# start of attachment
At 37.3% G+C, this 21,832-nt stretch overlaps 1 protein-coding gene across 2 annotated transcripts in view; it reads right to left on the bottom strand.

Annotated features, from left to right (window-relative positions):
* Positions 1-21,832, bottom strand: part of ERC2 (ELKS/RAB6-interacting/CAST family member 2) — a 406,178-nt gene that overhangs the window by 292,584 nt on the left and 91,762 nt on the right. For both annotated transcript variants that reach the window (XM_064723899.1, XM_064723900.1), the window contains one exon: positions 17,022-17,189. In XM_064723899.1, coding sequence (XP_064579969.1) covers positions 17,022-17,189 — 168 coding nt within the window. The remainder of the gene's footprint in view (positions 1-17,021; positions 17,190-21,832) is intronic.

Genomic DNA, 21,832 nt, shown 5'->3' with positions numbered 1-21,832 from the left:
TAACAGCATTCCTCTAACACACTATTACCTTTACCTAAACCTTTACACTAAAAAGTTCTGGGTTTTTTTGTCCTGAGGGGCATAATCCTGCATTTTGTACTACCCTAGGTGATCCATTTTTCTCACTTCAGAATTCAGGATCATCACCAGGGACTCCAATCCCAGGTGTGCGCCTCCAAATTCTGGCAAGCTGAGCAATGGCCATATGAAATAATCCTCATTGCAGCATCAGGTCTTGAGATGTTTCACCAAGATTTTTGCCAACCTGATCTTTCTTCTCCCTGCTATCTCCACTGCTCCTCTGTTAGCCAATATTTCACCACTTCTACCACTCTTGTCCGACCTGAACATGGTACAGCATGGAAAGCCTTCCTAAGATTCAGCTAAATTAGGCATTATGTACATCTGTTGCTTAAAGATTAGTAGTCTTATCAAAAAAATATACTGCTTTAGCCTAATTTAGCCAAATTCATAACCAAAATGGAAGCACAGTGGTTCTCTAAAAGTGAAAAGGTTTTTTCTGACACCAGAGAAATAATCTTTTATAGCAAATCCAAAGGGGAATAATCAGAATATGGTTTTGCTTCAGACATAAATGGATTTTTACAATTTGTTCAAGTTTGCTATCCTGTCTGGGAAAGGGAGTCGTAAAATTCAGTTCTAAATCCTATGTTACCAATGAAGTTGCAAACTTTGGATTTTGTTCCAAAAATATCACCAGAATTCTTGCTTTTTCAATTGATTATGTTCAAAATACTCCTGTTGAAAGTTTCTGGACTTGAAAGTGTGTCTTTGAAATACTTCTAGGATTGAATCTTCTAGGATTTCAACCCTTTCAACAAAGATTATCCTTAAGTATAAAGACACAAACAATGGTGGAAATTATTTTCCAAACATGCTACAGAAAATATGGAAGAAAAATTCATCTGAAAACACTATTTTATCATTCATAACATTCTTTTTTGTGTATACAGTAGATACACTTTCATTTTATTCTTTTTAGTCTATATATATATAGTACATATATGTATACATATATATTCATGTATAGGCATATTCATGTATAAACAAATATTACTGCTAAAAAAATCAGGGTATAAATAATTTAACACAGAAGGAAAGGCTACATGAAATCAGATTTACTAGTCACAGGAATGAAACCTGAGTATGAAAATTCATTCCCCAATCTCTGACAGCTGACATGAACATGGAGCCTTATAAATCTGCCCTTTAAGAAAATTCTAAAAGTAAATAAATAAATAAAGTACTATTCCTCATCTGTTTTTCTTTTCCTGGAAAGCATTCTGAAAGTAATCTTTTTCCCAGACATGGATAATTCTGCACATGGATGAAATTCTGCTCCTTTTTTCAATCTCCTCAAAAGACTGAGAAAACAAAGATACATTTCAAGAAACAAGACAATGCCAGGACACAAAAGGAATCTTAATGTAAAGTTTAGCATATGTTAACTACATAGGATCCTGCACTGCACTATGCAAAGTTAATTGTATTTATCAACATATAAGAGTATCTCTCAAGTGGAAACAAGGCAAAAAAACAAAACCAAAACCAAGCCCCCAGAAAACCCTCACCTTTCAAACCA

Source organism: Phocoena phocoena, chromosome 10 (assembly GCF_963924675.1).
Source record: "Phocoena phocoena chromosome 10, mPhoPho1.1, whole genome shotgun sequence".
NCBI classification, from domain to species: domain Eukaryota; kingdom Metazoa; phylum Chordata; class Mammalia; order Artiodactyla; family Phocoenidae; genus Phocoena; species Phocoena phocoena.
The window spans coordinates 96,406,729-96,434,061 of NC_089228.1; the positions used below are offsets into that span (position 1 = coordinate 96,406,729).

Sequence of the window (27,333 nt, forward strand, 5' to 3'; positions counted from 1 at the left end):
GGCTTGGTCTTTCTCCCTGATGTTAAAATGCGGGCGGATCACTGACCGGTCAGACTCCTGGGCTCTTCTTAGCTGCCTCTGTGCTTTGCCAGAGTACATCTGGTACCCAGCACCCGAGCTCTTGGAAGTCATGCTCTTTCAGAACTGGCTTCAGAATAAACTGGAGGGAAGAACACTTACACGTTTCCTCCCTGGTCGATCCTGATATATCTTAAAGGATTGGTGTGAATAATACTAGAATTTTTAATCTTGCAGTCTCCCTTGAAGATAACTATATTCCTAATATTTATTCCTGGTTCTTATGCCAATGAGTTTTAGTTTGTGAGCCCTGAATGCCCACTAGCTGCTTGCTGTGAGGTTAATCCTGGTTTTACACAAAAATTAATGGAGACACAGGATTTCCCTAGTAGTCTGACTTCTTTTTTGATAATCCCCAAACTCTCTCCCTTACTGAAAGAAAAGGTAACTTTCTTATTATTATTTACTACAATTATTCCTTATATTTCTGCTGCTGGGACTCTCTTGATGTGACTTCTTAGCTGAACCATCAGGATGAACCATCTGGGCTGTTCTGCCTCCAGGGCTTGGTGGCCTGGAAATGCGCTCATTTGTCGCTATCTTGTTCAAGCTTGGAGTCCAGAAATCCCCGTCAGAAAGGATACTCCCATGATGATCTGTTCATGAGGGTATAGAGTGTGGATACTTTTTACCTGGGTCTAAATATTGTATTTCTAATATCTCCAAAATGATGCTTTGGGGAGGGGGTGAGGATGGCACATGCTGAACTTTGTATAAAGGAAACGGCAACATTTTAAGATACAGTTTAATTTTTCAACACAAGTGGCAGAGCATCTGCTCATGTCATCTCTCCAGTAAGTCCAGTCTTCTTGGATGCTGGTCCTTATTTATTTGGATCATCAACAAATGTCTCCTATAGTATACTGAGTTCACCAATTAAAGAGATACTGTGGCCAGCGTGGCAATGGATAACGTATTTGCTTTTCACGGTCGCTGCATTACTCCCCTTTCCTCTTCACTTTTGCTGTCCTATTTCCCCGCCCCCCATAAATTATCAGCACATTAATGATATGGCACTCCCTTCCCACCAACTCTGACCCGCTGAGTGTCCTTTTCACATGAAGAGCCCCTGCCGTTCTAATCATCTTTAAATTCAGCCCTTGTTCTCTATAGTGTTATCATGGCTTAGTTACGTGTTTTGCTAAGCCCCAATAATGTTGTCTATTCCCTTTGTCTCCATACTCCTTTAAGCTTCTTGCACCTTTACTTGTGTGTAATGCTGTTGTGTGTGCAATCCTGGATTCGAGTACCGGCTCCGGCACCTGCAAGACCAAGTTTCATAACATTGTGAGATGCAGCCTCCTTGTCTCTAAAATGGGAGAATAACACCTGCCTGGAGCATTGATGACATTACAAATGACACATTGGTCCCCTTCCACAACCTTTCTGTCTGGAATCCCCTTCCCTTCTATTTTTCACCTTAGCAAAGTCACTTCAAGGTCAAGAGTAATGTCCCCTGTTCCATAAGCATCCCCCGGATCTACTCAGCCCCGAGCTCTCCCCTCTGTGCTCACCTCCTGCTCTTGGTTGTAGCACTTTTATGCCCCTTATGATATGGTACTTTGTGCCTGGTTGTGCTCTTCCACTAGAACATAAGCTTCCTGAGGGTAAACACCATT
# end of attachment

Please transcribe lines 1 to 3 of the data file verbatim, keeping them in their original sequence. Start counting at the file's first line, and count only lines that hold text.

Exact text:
At 37.3% G+C, this 21,832-nt stretch overlaps 1 protein-coding gene across 2 annotated transcripts in view; it reads right to left on the bottom strand.

Annotated features, from left to right (window-relative positions):
* Positions 1-21,832, bottom strand: part of ERC2 (ELKS/RAB6-interacting/CAST family member 2) — a 406,178-nt gene that overhangs the window by 292,584 nt on the left and 91,762 nt on the right. For both annotated transcript variants that reach the window (XM_064723899.1, XM_064723900.1), the window contains one exon: positions 17,022-17,189. In XM_064723899.1, coding sequence (XP_064579969.1) covers positions 17,022-17,189 — 168 coding nt within the window. The remainder of the gene's footprint in view (positions 1-17,021; positions 17,190-21,832) is intronic.